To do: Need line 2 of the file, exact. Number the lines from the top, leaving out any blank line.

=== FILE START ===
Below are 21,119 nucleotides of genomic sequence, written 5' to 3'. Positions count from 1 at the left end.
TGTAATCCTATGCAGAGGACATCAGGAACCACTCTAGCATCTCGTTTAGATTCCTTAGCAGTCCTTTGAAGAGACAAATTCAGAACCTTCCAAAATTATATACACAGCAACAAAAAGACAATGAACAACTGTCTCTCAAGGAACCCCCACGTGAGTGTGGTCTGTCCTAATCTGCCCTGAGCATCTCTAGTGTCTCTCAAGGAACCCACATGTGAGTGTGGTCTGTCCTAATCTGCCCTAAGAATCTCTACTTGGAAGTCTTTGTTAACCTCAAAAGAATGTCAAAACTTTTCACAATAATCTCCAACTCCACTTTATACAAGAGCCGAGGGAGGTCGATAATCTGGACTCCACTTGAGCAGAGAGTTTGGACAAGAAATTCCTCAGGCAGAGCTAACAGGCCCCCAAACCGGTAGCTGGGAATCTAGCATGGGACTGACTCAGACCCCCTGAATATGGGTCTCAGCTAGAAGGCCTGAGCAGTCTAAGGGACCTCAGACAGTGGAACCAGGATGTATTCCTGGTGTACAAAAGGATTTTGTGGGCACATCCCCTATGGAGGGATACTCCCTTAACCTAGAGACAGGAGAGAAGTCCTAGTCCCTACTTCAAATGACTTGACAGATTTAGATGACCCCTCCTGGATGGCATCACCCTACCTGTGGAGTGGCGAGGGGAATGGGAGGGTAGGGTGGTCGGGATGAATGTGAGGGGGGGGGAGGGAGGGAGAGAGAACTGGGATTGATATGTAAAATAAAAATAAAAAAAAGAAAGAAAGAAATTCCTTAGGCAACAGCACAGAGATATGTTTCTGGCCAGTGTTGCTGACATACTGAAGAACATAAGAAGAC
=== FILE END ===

TGTAATCCTATGCAGAGGACATCAGGAACCACTCTAGCATCTCGTTTAGATTCCTTAGCAGTCCTTTGAAGAGACAAATTCAGAACCTTCCAAAATTATATACACAGCAACAAAAAGACAATGAACAACTGTCTCTCAAGGAACCCCCACGTGAGTGTGGTCTGTCCTAATCTGCCCTGAGCATCTCTAGTGTCTCTCAAGGAACCCACATGTGAGTGTGGTCTGTCCTAATCTGCCCTAAGAATCTCTACTTGGAAGTCTTTGTTAACCTCAAAAGAATGTCAAAACTTTTCACAATAATCTCCAACTCCACTTTATACAAGAGCCGAGGGAGGTCGATAATCTGGACTCCACTTGAGCAGAGAGTTTGGACAAGAAATTCCTCAGGCAGAGCTAACAGGCCCCCAAACCGGTAGCTGGGAATCTAGCATGGGACTGACTCAGACCCCCTGAATATGGGTCTCAGCTAGAAGGCCTGAGCAGTCTAAGGGACCTCAGACAGTGGAACCAGGATGTATTCCTGGTGTACAAAAGGATTTTGTGGGCACATCCCCTATGGAGGGATACTCCCTTAACCTAGAGACAGGAGAGAAGTCCTAGTCCCTACTTCAAATGACTTGACAGATTTAGATGACCCCTCCTGGATGGCATCACCCTACCTGTGGAGTGGCGAGGGGAATGGGAGGGTAGGGTGGTCGGGATGAATGTGAGGGGGGGGGAGGGAGGGAGAGAGAACTGGGATTGATATGTAAAATAAAAATAAAAAAAAGAAAGAAAGAAATTCCTTAGGCAACAGCACAGAGATATGTTTCTGGCCAGTGTTGCTGACATACTGAAGAACATAAGAAGAC